An experienced, recommended, custom furniture professional came over to my house to bid on building a low-profile cabinet for a flat-screen TV with shelves, off the ground to save space in a small family room. I had a clear vision of what the finished product would look like. The vendor listened thoughtfully, looked around the room, and said “I don’t want to talk myself out of a job but why don’t you mount the TV above the mantle, run the cables through the ceiling to your components in the pantry and use a RF remote to control everything.” I felt stupid initially but was really pleased with the outcome I never would have come up with on my own.
Time to Market
To speed time to market with highly differentiated, competitive products, there are several critical elements to consider during the input-output matrix phase of your project.
R&D should participate with the customer/medical advisory board interview process because each person will hear something different from customer feedback and the resulting performance characteristics should be a blend of what multiple experts heard them say.
Upstream Marketing needs to be disciplined and specific about what they want the new product to do, listing key prioritized performance characteristics. The “Opportunity Algorithm” is an excellent exercise conducted with customers to achieve a robust, prioritized list. An example for a high-pressure low compliance balloon catheter, currently key features in the percutaneous transluminal angioplasty (PTA) market, might be “effective displacement of occlusive vessel lesion without balloon “dog-boning” or rupturing of the vessel.” “Solutions” are not a part of the input side of the input-output matrix.
R&D engineers should be encouraged to explore internal and external technical resources, with appropriate confidentiality in place, to identify the right output pieces of the input-output matrix. How could an engineer experienced in interventional neuro know the key performance characteristics of balloon catheters used below the knee?
Realization of a new product project from preliminary design definition to commercialization is considering innovation developed for long-term production. Often, manufacturability is not considered until late in the device development process. This is especially true for start-up companies that may not have manufacturing facilities or specialized experience to understand the true scope of the device development project. Outsourcing multiple phases of production to multiple partners can result in disparate processes and product evaluation standards slowing the time to market, scaling to volume manufacturing, and future manufacturing efficiencies to reduce cost later in the product’s life cycle.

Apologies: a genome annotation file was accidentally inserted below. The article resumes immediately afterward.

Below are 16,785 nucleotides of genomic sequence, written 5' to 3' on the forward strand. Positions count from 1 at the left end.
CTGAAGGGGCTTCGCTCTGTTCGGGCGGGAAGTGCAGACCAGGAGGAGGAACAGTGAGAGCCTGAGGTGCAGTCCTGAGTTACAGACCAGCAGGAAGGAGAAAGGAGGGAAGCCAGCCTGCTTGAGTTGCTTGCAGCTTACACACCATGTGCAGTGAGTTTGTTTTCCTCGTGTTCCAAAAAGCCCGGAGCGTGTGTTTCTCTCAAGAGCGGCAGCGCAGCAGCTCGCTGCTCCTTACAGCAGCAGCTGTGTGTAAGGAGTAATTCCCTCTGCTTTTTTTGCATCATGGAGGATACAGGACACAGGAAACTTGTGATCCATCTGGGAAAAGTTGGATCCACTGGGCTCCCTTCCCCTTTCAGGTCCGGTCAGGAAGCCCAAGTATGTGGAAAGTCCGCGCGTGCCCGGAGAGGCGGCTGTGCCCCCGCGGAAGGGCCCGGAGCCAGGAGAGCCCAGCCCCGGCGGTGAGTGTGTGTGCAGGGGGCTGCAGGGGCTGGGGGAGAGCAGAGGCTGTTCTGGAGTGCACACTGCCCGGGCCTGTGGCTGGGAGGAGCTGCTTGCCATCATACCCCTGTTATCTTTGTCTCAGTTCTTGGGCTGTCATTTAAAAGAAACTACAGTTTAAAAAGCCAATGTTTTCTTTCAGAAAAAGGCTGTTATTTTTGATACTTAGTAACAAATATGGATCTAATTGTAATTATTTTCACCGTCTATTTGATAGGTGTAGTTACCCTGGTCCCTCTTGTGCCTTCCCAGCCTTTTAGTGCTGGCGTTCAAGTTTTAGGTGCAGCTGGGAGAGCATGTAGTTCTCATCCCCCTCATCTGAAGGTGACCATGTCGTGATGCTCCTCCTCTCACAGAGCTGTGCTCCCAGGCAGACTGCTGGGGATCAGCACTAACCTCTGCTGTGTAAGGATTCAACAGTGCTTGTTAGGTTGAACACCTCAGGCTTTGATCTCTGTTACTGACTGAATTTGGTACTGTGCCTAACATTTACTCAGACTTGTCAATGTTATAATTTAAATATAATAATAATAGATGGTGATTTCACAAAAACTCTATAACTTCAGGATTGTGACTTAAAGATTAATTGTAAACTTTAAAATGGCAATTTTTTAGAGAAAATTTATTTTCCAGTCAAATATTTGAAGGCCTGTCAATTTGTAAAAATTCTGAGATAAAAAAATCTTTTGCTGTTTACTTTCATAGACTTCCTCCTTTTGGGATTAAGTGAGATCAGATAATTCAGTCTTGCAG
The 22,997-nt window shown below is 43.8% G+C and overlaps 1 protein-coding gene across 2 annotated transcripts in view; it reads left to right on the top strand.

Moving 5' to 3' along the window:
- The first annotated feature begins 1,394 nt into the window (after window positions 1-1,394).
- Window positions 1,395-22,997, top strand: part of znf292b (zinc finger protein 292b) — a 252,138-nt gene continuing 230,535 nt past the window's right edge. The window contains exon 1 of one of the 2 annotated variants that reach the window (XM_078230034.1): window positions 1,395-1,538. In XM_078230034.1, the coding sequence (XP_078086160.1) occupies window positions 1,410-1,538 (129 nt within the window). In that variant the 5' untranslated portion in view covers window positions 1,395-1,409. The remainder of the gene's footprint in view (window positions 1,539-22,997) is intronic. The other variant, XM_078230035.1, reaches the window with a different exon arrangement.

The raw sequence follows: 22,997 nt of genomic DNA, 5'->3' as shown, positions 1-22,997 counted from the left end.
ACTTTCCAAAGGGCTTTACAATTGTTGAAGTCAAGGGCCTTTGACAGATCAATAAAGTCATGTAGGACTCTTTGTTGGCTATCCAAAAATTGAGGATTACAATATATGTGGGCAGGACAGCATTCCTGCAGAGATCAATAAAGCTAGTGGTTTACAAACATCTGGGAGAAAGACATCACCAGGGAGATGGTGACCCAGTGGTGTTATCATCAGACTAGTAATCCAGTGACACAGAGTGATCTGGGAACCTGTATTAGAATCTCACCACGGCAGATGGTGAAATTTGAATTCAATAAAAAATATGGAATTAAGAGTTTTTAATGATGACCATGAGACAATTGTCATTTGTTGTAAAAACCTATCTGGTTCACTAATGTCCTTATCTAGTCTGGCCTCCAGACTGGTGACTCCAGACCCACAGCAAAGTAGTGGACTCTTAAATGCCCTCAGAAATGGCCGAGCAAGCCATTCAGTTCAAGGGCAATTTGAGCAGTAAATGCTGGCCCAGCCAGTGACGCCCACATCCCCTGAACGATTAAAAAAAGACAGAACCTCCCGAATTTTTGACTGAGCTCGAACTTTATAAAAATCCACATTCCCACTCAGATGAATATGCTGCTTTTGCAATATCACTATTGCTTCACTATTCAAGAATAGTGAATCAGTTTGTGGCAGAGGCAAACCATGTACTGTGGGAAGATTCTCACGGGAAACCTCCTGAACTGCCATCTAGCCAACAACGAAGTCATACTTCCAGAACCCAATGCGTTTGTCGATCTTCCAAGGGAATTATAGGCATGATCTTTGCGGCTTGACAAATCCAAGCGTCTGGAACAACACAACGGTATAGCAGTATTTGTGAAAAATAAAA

Working with well integrated, yet specialized contract manufacturers offers medical device designers access to very experienced project management teams that facilitate implementation level decisions for those who are closest to day-to-day work. When matters like quality management, design transfer, process control, and validation are developed early alongside manufacturing partners, time to market can dramatically improve. For example, typical new balloon catheter projects including necessary design changes and verification and validation (V&V) should take months to complete, not years. (See Figure 1)
Device engineers must understand development and manufacturing costs early in the design and development phase of complex medical devices. Senior leadership will look at the forecast for many projects and ask the following questions that new products project teams need to be prepared to answer.
What is the competitive advantage of this product and how will the company sustain that competitive advantage? Are there design changes planned to stay competitive: Lower profile, improved functionality, time savings?
What is the plan to reduce cost over the next three years when the product faces increased competition? No senior leader wants to hear the company is locked into a supplier without options, or that volume is the only path to control cost. Successful project teams that win internal approval research and develop downstream solutions when they are considering contract manufacturers to respond: “The contract manufacturer we’re working with can develop our product, manufacture it for us with volume discounts, and transfer manufacturing to us if/when we want to bring manufacturing in-house.”